Car Enthusiast - click here to access the home page


 


Updated Audi RS Q8 gets ‘performance’ model. Image by Audi.

Updated Audi RS Q8 gets ‘performance’ model
Up to 640hp and lots of design options mark out the new Audi RS Q8.
<< earlier article     later article >>

 


News homepage

What's all this about?

Following on from the updated Audi Q8 and SQ8, it’s now the turn of the range-topping RS Q8 to come in for its midlife refresh. There’s the usual nip and tuck outside and in, some snazzy new lightweight rims, a lot more customisation available and the small matter of a new RS Q8 performance model with up to 640hp at its disposal.

You snuck that in at the end. Tell us more...

As before, power comes from Audi’s beloved twin-turbocharged 4.0-litre V8 petrol engine. And also as before, the ‘standard’ version gets up to 600hp and 800Nm of torque, enabling a scandalous 3.8-second 0-62mph time. But apparently that was too slow for some of Audi’s buyers, so Audi Sport fitted a lighter exhaust system with less back pressure in it, allowing the engine to breathe freer and hence produce up to 640hp and 850Nm of torque, dropping the 0-62mph time to 3.6 seconds in the process. Presumably, a recalibration of the engine’s software was needed too. If that new exhaust isn’t loud enough for you, there’s an optional RS system to annoy your neighbours with.

What'll they think of the aggressive looks?

Indeed, the Audi Q8 has always traded on its distinctive appearance, and the RS model ramps that up a notch with downright belligerent styling. The door mirrors, front spoiler elements and trim on the windows and rear diffuser are black on the regular car, while the performance version features matte grey mirrors, front spoiler and rear diffuser, with all other bits in high-gloss black - though all the listed components can be finished in matte carbon or high-gloss black in the RS Q8 as an option.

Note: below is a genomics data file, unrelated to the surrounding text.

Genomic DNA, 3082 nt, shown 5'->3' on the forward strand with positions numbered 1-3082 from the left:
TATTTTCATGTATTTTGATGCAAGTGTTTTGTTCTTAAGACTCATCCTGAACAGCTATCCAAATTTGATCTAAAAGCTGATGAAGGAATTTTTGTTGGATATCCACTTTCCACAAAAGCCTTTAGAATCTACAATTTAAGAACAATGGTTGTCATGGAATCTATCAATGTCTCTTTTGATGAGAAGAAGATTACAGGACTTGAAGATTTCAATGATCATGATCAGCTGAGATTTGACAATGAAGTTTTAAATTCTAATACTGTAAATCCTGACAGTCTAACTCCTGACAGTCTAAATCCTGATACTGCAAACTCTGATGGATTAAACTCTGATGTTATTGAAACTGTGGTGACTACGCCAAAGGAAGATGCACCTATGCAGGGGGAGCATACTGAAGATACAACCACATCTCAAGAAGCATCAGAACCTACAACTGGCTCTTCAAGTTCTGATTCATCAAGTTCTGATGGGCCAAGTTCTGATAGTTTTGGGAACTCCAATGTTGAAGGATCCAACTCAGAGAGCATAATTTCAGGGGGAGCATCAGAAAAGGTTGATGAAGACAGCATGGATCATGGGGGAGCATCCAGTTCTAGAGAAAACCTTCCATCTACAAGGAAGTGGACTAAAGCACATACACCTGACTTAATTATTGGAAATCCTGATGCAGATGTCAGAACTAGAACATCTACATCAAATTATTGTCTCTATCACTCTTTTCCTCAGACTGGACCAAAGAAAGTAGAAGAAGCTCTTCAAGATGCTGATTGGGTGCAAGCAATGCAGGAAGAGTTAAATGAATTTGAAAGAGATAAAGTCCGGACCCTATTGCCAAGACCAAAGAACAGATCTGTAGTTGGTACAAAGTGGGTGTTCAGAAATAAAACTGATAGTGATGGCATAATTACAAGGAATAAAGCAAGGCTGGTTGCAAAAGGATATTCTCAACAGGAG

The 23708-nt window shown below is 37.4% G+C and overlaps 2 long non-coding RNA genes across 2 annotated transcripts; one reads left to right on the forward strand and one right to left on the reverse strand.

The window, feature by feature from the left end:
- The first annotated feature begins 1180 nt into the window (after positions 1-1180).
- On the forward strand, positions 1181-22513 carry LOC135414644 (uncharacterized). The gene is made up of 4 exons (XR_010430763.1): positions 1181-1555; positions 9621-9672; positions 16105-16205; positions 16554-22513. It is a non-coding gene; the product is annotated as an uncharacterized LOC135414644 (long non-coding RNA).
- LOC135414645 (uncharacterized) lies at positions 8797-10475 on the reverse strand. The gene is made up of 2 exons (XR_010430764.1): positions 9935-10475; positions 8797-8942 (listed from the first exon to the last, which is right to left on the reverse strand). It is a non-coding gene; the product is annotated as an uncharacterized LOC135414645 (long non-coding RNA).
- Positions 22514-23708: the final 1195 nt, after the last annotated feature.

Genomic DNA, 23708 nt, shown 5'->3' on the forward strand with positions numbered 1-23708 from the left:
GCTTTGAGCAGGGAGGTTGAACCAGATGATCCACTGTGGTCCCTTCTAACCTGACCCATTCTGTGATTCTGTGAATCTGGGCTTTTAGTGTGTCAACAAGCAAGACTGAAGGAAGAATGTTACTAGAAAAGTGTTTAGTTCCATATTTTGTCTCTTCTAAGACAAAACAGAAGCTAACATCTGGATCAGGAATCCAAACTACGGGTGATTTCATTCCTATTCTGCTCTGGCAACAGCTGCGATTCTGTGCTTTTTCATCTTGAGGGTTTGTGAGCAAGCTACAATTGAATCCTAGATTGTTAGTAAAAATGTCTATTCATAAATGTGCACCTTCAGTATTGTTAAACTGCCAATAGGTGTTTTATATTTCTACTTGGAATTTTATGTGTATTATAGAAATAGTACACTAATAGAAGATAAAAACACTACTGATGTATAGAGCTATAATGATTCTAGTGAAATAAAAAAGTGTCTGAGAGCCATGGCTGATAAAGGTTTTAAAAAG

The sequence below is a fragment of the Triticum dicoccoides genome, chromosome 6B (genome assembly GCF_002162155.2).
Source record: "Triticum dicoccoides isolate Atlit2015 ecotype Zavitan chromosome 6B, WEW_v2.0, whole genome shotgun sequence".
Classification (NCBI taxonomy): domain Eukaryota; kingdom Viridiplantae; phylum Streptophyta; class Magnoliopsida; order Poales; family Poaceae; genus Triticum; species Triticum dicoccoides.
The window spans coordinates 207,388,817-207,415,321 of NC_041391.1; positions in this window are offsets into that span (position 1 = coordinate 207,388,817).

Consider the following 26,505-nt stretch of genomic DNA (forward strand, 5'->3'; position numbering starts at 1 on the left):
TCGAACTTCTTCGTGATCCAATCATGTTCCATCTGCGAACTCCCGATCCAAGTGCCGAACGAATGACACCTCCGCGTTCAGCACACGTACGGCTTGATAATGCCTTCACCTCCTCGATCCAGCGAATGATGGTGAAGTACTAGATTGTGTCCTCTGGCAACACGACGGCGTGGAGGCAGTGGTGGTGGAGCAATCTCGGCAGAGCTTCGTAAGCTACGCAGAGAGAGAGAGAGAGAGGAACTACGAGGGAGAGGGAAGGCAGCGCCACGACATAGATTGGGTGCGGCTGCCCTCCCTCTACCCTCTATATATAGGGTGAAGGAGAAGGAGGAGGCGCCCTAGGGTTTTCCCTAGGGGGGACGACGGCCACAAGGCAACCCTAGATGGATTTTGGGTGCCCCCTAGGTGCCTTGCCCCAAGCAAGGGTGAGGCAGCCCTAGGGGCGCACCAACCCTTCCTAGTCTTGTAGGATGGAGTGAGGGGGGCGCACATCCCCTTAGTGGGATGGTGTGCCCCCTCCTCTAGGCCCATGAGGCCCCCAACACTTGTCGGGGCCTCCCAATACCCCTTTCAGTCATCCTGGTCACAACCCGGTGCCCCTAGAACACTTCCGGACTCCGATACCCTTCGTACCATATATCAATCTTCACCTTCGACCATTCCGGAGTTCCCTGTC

There are three new metallic paint options (Sakhir Gold, Ascari Blue and Chili Red) and lots to think about when choosing wheels. As standard, there are 10-spoke, 22-inch rims fitted. Exclusive to the performance model is an optional 23-inch wheel made using high-tech forging techniques that saves five kilograms weight per corner, and finished in either burnished metallic black, matte grey or matte black. Buyers of the regular RS Q8 aren’t left out, though, as they too can fit a 23-inch wheel. It’s not quite so light but comes in a range of colours: metallic black, matte Neodymium Gold, burnished silk matte grey or burnished metallic black.

Those big wheels show off the serious brakes behind to good effect, though we suspect few buyers will retain the standard black callipers, and instead upgrade to the red items with RS lettering. The RS Q8 performance gets ceramic brakes by default, with grey callipers that can be swapped with red or blue ones.

It'll need those. Any other chassis trickery?

Both versions of the RS Q8 get adaptive air suspension and damping, with a ride height that can be varied by a massive 90mm range. There’s rear-wheel steering, too, to aid stability at higher speeds and manoeuvrability when driving slower, along with a mechanical centre differential that sends 60 per cent of the engine’s output to the back axle by default - though it can send up to 70 per cent to the front wheels or up to 85 per cent to the rears as needs be. Hence the RS Q8 has permanent all-wheel drive - quattro in Audi-speak.

Optionally, electromechanical active roll stabilisation can be added using 48-volt power. This takes the place of the standard anti-roll bars and should mean more comfort in a straight line, yet less body roll when cornering. It can be added to the cars as an individual option or as part of the ‘dynamic package plus’ add-on. This also includes the RS ceramic brakes when applied to the standard RS Q8, plus a quattro sport differential to divvy torque up between the rear wheels.

Will any two RS Q8s be the same?

You’ve heard nothing yet. The cabin of the RS Q8 can be specified in a bewildering number of ways, including red, grey or blue design packages (though blue is exclusive to the performance car and features blue seatbelts among other things). The steering wheel (perfectly-round, we note, and approve of) is trimmed in tactile Alcantara while there’s also Dinamica microfibre made from recycled PET fibres. Honeycomb stitching (in contrast colours of course) features on the perforated leather sports seats and there’s a wide range of finishes for the decorative inlays. For those that still have money to burn, there’s the ‘RS design package plus’, again offered in three distinct colours, adding more detailing, notably in the colour of the seat-back material and the RS logos.